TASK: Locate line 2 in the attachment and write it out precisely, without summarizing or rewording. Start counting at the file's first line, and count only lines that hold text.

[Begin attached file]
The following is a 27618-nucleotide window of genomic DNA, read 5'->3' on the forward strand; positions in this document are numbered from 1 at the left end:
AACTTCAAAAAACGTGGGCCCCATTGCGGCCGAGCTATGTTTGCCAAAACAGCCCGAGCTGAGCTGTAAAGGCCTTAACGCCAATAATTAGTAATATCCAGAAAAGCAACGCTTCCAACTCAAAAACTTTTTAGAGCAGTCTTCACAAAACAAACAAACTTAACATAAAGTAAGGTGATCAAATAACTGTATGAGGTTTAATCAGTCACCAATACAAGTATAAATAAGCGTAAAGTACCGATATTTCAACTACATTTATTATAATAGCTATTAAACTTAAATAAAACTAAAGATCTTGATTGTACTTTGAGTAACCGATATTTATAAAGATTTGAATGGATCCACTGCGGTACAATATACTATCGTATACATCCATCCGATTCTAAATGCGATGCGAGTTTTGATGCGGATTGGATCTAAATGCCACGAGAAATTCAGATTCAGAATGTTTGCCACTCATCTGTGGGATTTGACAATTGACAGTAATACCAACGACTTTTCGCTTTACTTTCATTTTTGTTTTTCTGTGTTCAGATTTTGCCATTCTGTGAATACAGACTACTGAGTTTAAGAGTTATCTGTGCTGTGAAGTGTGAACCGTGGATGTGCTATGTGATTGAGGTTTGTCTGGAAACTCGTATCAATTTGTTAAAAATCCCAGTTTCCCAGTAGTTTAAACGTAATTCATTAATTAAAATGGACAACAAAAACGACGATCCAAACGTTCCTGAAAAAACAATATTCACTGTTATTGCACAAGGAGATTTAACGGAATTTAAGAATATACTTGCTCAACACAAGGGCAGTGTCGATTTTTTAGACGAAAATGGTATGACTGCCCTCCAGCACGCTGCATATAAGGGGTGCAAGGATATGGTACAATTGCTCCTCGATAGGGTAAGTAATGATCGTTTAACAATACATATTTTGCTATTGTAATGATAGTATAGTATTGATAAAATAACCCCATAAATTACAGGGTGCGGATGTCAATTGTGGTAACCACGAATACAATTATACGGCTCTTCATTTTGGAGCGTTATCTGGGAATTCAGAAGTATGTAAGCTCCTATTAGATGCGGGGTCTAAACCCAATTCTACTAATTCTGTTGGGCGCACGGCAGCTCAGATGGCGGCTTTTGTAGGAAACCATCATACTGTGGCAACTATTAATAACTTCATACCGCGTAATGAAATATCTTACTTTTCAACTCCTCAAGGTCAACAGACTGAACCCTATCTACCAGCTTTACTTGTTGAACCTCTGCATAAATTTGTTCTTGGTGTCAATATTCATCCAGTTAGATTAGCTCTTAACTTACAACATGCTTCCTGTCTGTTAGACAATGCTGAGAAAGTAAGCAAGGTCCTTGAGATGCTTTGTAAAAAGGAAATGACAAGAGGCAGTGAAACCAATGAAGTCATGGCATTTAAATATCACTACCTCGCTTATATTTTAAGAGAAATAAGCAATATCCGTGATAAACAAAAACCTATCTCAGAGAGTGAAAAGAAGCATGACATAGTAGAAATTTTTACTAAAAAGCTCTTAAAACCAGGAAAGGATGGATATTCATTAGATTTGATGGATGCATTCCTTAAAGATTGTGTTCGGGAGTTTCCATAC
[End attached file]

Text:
AACTTCAAAAAACGTGGGCCCCATTGCGGCCGAGCTATGTTTGCCAAAACAGCCCGAGCTGAGCTGTAAAGGCCTTAACGCCAATAATTAGTAATATCCAGAAAAGCAACGCTTCCAACTCAAAAACTTTTTAGAGCAGTCTTCACAAAACAAACAAACTTAACATAAAGTAAGGTGATCAAATAACTGTATGAGGTTTAATCAGTCACCAATACAAGTATAAATAAGCGTAAAGTACCGATATTTCAACTACATTTATTATAATAGCTATTAAACTTAAATAAAACTAAAGATCTTGATTGTACTTTGAGTAACCGATATTTATAAAGATTTGAATGGATCCACTGCGGTACAATATACTATCGTATACATCCATCCGATTCTAAATGCGATGCGAGTTTTGATGCGGATTGGATCTAAATGCCACGAGAAATTCAGATTCAGAATGTTTGCCACTCATCTGTGGGATTTGACAATTGACAGTAATACCAACGACTTTTCGCTTTACTTTCATTTTTGTTTTTCTGTGTTCAGATTTTGCCATTCTGTGAATACAGACTACTGAGTTTAAGAGTTATCTGTGCTGTGAAGTGTGAACCGTGGATGTGCTATGTGATTGAGGTTTGTCTGGAAACTCGTATCAATTTGTTAAAAATCCCAGTTTCCCAGTAGTTTAAACGTAATTCATTAATTAAAATGGACAACAAAAACGACGATCCAAACGTTCCTGAAAAAACAATATTCACTGTTATTGCACAAGGAGATTTAACGGAATTTAAGAATATACTTGCTCAACACAAGGGCAGTGTCGATTTTTTAGACGAAAATGGTATGACTGCCCTCCAGCACGCTGCATATAAGGGGTGCAAGGATATGGTACAATTGCTCCTCGATAGGGTAAGTAATGATCGTTTAACAATACATATTTTGCTATTGTAATGATAGTATAGTATTGATAAAATAACCCCATAAATTACAGGGTGCGGATGTCAATTGTGGTAACCACGAATACAATTATACGGCTCTTCATTTTGGAGCGTTATCTGGGAATTCAGAAGTATGTAAGCTCCTATTAGATGCGGGGTCTAAACCCAATTCTACTAATTCTGTTGGGCGCACGGCAGCTCAGATGGCGGCTTTTGTAGGAAACCATCATACTGTGGCAACTATTAATAACTTCATACCGCGTAATGAAATATCTTACTTTTCAACTCCTCAAGGTCAACAGACTGAACCCTATCTACCAGCTTTACTTGTTGAACCTCTGCATAAATTTGTTCTTGGTGTCAATATTCATCCAGTTAGATTAGCTCTTAACTTACAACATGCTTCCTGTCTGTTAGACAATGCTGAGAAAGTAAGCAAGGTCCTTGAGATGCTTTGTAAAAAGGAAATGACAAGAGGCAGTGAAACCAATGAAGTCATGGCATTTAAATATCACTACCTCGCTTATATTTTAAGAGAAATAAGCAATATCCGTGATAAACAAAAACCTATCTCAGAGAGTGAAAAGAAGCATGACATAGTAGAAATTTTTACTAAAAAGCTCTTAAAACCAGGAAAGGATGGATATTCATTAGATTTGATGGATGCATTCCTTAAAGATTGTGTTCGGGAGTTTCCATAC